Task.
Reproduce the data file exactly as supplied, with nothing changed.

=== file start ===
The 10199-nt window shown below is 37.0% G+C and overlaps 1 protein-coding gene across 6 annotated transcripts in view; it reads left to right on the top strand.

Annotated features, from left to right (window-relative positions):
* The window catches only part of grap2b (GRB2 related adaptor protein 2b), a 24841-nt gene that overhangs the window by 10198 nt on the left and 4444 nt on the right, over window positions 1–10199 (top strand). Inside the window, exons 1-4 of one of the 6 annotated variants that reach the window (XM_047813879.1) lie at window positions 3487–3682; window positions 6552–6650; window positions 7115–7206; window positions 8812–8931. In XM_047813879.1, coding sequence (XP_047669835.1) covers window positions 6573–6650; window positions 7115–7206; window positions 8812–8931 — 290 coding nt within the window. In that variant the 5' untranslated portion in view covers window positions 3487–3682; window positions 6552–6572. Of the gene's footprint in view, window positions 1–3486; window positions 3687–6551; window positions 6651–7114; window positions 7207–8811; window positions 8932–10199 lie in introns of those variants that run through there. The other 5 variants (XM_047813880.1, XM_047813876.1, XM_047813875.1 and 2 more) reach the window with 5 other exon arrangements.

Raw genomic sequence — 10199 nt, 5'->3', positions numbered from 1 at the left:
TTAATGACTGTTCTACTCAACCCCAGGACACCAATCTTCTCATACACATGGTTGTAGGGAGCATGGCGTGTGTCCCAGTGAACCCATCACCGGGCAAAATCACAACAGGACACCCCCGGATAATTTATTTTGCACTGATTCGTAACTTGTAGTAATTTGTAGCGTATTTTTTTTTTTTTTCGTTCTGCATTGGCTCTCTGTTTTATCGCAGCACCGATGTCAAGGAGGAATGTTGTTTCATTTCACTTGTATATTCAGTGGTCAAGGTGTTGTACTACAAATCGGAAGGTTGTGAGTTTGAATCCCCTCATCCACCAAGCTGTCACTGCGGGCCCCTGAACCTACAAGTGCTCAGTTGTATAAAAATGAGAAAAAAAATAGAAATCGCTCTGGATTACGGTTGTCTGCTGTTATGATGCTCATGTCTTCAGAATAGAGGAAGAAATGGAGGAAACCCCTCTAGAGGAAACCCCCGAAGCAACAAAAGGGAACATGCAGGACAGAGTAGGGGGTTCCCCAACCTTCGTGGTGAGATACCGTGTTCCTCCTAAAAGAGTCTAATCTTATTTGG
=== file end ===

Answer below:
The 10199-nt window shown below is 37.0% G+C and overlaps 1 protein-coding gene across 6 annotated transcripts in view; it reads left to right on the top strand.

Annotated features, from left to right (window-relative positions):
* The window catches only part of grap2b (GRB2 related adaptor protein 2b), a 24841-nt gene that overhangs the window by 10198 nt on the left and 4444 nt on the right, over window positions 1–10199 (top strand). Inside the window, exons 1-4 of one of the 6 annotated variants that reach the window (XM_047813879.1) lie at window positions 3487–3682; window positions 6552–6650; window positions 7115–7206; window positions 8812–8931. In XM_047813879.1, coding sequence (XP_047669835.1) covers window positions 6573–6650; window positions 7115–7206; window positions 8812–8931 — 290 coding nt within the window. In that variant the 5' untranslated portion in view covers window positions 3487–3682; window positions 6552–6572. Of the gene's footprint in view, window positions 1–3486; window positions 3687–6551; window positions 6651–7114; window positions 7207–8811; window positions 8932–10199 lie in introns of those variants that run through there. The other 5 variants (XM_047813880.1, XM_047813876.1, XM_047813875.1 and 2 more) reach the window with 5 other exon arrangements.

Raw genomic sequence — 10199 nt, 5'->3', positions numbered from 1 at the left:
TTAATGACTGTTCTACTCAACCCCAGGACACCAATCTTCTCATACACATGGTTGTAGGGAGCATGGCGTGTGTCCCAGTGAACCCATCACCGGGCAAAATCACAACAGGACACCCCCGGATAATTTATTTTGCACTGATTCGTAACTTGTAGTAATTTGTAGCGTATTTTTTTTTTTTTTCGTTCTGCATTGGCTCTCTGTTTTATCGCAGCACCGATGTCAAGGAGGAATGTTGTTTCATTTCACTTGTATATTCAGTGGTCAAGGTGTTGTACTACAAATCGGAAGGTTGTGAGTTTGAATCCCCTCATCCACCAAGCTGTCACTGCGGGCCCCTGAACCTACAAGTGCTCAGTTGTATAAAAATGAGAAAAAAAATAGAAATCGCTCTGGATTACGGTTGTCTGCTGTTATGATGCTCATGTCTTCAGAATAGAGGAAGAAATGGAGGAAACCCCTCTAGAGGAAACCCCCGAAGCAACAAAAGGGAACATGCAGGACAGAGTAGGGGGTTCCCCAACCTTCGTGGTGAGATACCGTGTTCCTCCTAAAAGAGTCTAATCTTATTTGG